Deep Breathing Exercise for Nausea

Deep Breathing Exercise for Nausea.jpeg

One of the most common fears patients express when facing surgery is postoperative nausea, which can range from minor queasiness to protracted periods of vomiting. Feeling sick to one's stomach and throwing up after surgery is a common problem, affecting between a quarter and a half of those placed under general anesthesia, and more than half of those at high risk (women who don't smoke and have a history of motion sickness).

I've explored the science behind treating nausea with ginger (see Natural Nausea Remedy Recipe), but if you're too nauseous to eat, what do you do? Well, people are often sent home with anti-nausea rectal suppositories. Surveys, however, show that cultural and sexual attitudes may make a number of people sensitive to anything involving the rectum. Though the wording of the question researchers asked was, "are you happy to have a drug put in your back passage?" I can imagine many of the respondents thinking "well, maybe I wouldn't so much mind, but wouldn't exactly be happy about it," especially when you're feeling sick and throwing up.

For women who've had a C-section, they might not want to take drugs at all if they're breastfeeding, so researchers decided to put aromatherapy to the test. Research has shown that essential oils of both spearmint and peppermint are effective in reducing nausea and vomiting after chemotherapy, but this was after swallowing them.

Would just the smell of peppermint help with nausea? I explore this in my video Peppermint Aromatherapy for Nausea. Researchers had women take deep whiffs of peppermint extract (like you'd buy at a store) and it seemed to work. Eighty percent of the mint-sniffers felt better within just a few minutes, compared to no improvement in the placebo group who sniffed water with green food coloring, or the control group who didn't sniff anything.

The study was criticized for being small and for not using pure peppermint oil. Peppermint extract is peppermint oil plus alcohol. Maybe it was the smell of alcohol that made people better? And that's actually not too much of a stretch. In 1997, researchers reported a simple, innocuous, and inexpensive treatment for postoperative nausea and vomiting--the smell of isopropyl alcohol, which is what is found in those alcohol wipes, the little prep pads that nurses swab you with before shots. They found that they could just effectively tear one open and wave it under someone's nose and relieve nausea and vomiting in more than 80% of folks after surgery. It has been since shown to work as well as a leading anti-nausea drug, and may even work faster, cutting nausea in half within 10 to 15 minutes, rather than 20 or 25.

So was it the alcohol, the peppermint, or both? Researchers decided to put it to the test. They instructed patients to take three slow, deep breaths, smelling alcohol, peppermint, or nothing. The smell of peppermint cut nausea in half within five minutes, and so did the alcohol. But so did smelling nothing! So maybe it had nothing to do with the scent; maybe it was just the instruction to take slow, deep breaths. That would make it a really cost-effective intervention. Maybe it shouldn't be so surprising, given the proximity of the vomiting and breathing centers within the brain.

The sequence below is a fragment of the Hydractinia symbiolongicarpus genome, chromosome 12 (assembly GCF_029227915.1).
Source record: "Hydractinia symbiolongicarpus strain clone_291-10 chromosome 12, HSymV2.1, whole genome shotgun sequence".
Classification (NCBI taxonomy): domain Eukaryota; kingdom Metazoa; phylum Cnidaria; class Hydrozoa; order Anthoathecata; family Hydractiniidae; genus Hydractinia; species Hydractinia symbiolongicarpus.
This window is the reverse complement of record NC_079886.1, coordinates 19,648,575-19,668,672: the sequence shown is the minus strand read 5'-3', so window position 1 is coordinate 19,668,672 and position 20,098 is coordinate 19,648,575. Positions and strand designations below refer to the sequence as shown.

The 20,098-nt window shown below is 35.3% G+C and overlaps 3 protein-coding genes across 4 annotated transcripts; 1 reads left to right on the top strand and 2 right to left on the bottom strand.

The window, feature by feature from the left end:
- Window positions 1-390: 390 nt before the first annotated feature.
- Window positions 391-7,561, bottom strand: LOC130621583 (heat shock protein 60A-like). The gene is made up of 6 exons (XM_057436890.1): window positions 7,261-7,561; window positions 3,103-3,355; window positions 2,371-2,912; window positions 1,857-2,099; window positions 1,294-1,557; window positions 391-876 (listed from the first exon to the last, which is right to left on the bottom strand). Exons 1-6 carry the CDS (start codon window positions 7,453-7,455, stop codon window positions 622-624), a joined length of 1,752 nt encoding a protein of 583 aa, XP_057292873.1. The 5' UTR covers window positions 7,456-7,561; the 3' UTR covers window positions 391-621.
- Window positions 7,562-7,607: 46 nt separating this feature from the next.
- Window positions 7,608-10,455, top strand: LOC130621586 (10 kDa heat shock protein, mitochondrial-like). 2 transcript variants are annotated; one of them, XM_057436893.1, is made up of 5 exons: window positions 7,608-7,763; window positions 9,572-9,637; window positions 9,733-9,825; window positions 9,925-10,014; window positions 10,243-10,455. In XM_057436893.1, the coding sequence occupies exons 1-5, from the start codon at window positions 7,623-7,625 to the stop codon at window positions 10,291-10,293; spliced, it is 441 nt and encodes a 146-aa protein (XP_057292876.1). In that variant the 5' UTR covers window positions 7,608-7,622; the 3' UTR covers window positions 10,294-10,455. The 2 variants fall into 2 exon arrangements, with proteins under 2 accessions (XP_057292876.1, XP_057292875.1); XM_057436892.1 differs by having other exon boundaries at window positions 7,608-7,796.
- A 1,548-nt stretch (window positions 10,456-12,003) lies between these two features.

And indeed, controlled breathing was found effective with or without any scent. So next time you feel nauseous, inhale deeply through your nose to the count of three, hold your breath to the count of three, and exhale out the mouth to the count of three. Do that three times.

Ironically, the researchers continued to advocate using those nasty smelling alcohol pads even though they themselves showed they weren't any more effective than breathing alone. Why? Since isopropyl alcohol has a readily detectable odor, patients are more likely to think that their post-operation nausea and vomiting is being actively treated when they inhale alcohol vapors rather than just engaging in breathing exercises.


What do you think of still using the alcohol pads even though they were shown to offer no additional benefit? I have a whole video on such questions: The Lie That Heals: Should Doctors Give Placebos?

For those who can swallow, I offer more about powdered ginger in my video Dangerous Advice From Health Food Store Employees.

There's more on aromatherapy here:

What about actually eating the peppermint?

Of course, the best way to avoid postsurgical nausea is to try to avoid surgery in the first place. Those that eat healthy may be less likely to go under the knife. See Say No to Drugs by Saying Yes to More Plants.

In health,
Michael Greger, M.D.

PS: If you haven't yet, you can subscribe to my free videos here and watch my live, year-in-review presentations:

Image Credit: Sally Plank / Flickr. This image has been modified.

Original Link

Deep Breathing Exercise for Nausea

Deep Breathing Exercise for Nausea.jpeg

One of the most common fears patients express when facing surgery is postoperative nausea, which can range from minor queasiness to protracted periods of vomiting. Feeling sick to one's stomach and throwing up after surgery is a common problem, affecting between a quarter and a half of those placed under general anesthesia, and more than half of those at high risk (women who don't smoke and have a history of motion sickness).